0863126 Humanity’s Identity on Earth

1,723 views

Published on

This integrated media series is about my interest in humanity’s ecological footprint; a measurement of society’s demand on the environment and an approach to sustainability. It is a balancing act of resource consumption and waste discharge, every action taken towards using nature’s resources has an impact on Earth’s ecosystems, however is society playing fairly, or are they misplacing the value of nature in the act of mass consumption?

Published in: Education, Technology
0 Comments
1 Like
Statistics
Notes
  • Be the first to comment

No Downloads
Views
Total views
1,723
On SlideShare
0
From Embeds
0
Number of Embeds
13
Actions
Shares
0
Downloads
100
Comments
0
Likes
1
Embeds 0
No embeds

No notes for slide

0863126 Humanity’s Identity on Earth

  1. 1. Humanity’s Identity on Earth www.oaklandmagazine.com
  2. 2. Every action taken towards using nature’s resources has an impact on Earth’s ecosystems <ul><li>Currently in society the yielding of resources and waste generation are depleting the environment at a rate faster than it can regenerate². </li></ul><ul><li>In order to live in a sustainable world, it is essential for humanity to use nature’s processes at a rate that does not exceed the rate for renewal and that we acquit wastes at a rate no quicker than the rate for absorption². To convey the message of sustainability to the general public a concept or measurement tool was introduced by Dr. William Rees, the Ecological Footprint. </li></ul>
  3. 3. www.scarp.ubc.ca http://www.bookrags.com
  4. 4. What is an Ecological Footprint? <ul><li>An Ecological Footprint measures the total area of productive land and water used to maintain levels of resource and waste acquit². It reports for all our activities such as recreational and agricultural to the goods in which we consume such as food and timber². </li></ul><ul><li>According to the Canadian Living Planet Report 2007, humanity has been exceeding Earth’s biocapacity since the 1980s therefore the rate of consumption and discharge of waste is accelerating at a rate faster than nature can convert waste into resource¹. </li></ul>www.blog.lib.umn.edu
  5. 5. Did you know? <ul><li>Canada marks itself as the fourth highest ecological foot printer in the world, mainly because of the voracious use of its substantial oil and gas ¹. If Canada continues to embark on this path, it will eventually lose the biological productivity in which humanity depends upon. </li></ul>www.commons.wikimedia.org
  6. 6. The graph shows the percentage of consumption within the above components for the average citizen living in Toronto, Ontario. According to the Environmental Impact Assessment & Policy Development Office of the City of Toronto, the average Ecological Footprint for Toronto Ontario is 5.30 hectares. All data was received at http://canadianarchitect.com Toronto, Ontario
  7. 7. Demand World Biocapacity Ecological Footprint (number of planet Earths) This graph shows how humanity has moved from using half of Earth’s biocapacity in 1961 to over 1.25 times the biocapacity of the Earth in 2003. The global shortage of 0.25 Earths is equal to the globe’s ecological overshoot. All data received from http://www.footprintnetwork.org .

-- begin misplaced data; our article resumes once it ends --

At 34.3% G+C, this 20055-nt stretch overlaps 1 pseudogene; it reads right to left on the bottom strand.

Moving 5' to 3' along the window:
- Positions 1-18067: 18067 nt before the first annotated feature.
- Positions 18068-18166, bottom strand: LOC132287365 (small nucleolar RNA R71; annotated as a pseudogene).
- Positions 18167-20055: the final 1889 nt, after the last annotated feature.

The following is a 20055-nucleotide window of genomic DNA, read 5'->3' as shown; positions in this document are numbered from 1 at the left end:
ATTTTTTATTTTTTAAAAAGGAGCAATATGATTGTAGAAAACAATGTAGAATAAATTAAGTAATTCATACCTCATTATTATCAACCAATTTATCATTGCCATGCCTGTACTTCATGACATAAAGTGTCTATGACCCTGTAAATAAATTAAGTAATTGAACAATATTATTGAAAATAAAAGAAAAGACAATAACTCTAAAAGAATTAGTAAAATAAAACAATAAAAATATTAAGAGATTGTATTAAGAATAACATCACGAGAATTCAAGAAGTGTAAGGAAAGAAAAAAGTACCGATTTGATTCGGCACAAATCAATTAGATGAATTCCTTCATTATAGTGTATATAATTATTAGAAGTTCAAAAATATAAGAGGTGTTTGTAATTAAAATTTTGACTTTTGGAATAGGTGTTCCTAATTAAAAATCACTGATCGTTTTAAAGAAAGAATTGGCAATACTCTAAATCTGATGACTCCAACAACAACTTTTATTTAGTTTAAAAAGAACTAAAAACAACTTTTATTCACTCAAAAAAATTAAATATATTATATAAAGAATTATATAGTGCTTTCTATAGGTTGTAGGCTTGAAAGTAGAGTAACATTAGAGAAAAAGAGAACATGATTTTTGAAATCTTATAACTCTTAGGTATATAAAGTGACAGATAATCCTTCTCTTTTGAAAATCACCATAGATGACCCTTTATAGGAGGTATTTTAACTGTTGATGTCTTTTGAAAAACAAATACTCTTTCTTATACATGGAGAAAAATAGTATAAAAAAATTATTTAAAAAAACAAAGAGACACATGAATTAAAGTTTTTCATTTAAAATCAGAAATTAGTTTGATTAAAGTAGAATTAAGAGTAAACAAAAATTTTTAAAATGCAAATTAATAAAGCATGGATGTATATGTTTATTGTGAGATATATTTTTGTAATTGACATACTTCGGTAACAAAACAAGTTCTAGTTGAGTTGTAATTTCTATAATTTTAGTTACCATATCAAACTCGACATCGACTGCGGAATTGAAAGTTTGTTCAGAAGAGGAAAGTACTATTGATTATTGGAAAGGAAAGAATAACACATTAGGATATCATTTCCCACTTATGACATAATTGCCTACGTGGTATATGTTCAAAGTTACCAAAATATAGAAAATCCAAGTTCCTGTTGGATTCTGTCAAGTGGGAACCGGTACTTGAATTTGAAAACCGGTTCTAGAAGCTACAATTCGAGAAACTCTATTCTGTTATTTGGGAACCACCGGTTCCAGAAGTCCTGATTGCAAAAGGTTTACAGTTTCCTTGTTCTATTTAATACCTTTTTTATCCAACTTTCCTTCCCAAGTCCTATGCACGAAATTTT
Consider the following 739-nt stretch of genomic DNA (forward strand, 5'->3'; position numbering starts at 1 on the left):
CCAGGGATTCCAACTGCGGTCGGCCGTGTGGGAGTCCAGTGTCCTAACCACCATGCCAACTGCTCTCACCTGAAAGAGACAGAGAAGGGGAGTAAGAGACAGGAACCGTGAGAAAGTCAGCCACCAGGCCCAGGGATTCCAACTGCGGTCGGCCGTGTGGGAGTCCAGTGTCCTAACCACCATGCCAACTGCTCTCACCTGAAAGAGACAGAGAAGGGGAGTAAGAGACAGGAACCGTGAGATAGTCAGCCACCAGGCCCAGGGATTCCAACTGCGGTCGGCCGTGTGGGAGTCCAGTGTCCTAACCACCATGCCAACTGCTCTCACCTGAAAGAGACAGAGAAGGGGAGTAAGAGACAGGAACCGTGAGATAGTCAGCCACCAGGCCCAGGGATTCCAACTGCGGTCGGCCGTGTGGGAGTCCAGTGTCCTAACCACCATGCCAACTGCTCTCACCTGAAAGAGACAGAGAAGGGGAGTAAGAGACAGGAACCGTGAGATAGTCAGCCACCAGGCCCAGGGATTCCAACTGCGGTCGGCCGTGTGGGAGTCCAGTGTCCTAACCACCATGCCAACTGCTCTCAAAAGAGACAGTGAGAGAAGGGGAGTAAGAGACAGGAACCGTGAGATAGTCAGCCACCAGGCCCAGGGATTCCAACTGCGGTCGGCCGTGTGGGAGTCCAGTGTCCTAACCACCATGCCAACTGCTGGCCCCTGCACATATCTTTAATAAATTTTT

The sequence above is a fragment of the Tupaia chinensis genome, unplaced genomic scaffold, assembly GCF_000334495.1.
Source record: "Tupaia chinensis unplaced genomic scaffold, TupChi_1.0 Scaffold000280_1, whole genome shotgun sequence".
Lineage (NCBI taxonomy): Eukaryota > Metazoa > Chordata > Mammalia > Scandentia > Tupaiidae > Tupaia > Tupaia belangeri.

8. 8. www.youropenbook.com
  9. 9. An approach to Sustainability <ul><li>Canadians need to address issues around the components of housing, food, transportation and goods¹. </li></ul><ul><li>Consider smaller housing, the demand for bigger homes calls for more materials and energy to be consumed, eat less packaged food since processing is energy expensive and replace travelling by car with walking, bicycling or public transportation. </li></ul>With expanding technology and changing fashions it is important to consider humanity’s ‘needs’ versus ‘wants’, the thrill of having ‘new things’ accounts to the growing volume of resources that are depleting the environment and increasing the Ecological Footprint. www.global-greenhouse-warming.com
  10. 10. References <ul><li>Text Citations </li></ul><ul><li>¹McRae, L., Loh, J., Collen, B., Holbrook, S., Amin, R., Latham, J., Tranquilli, S. and Baillie, J. (2007) Living Planet Index. Canadian Living Planet Report 2007 ( ed. By S. Mitchell and A. Peller), WWF-Canada, Toronto, Canada. Retrieved September 16, 2008, from http://www.wwf.ca </li></ul><ul><li>²Wackernagel, M. (1995). Ecological Footprint; Reducing Human Impact on Earth. In (R. William, Ed.). New Society Publishers: Phil Testemale. Retrieved September 17, 2008, from http://books.google.ca   </li></ul><ul><li>Image Citations </li></ul><ul><li>http://www.oaklandmagazine.com/media/Oakland-Magazine/June-2007/Green </li></ul><ul><li>http://www.scarp.ubc.ca/faculty%20profiles/rees.htm </li></ul><ul><li>http://www.bookrags.com/Ecological_footprint </li></ul><ul><li>http://blog.lib.umn.edu/tupp0008/environment/2008/02 </li></ul><ul><li>http://commons.wikimedia.org/wiki/Image:Globe.svg </li></ul><ul><li>http://www.youropenbook.com/growing.php?p=2 </li></ul><ul><li>http://www.global-greenhouse-warming.com/global-warming-and-sustainability.html </li></ul><ul><li>Chart statistics citations </li></ul><ul><li>http://canadianarchitect.com/asf/perspectives_sustainibility </li></ul><ul><li>http://www.footprintnetwork.org/gfn_sub.php?content=global_footprint </li></ul>

×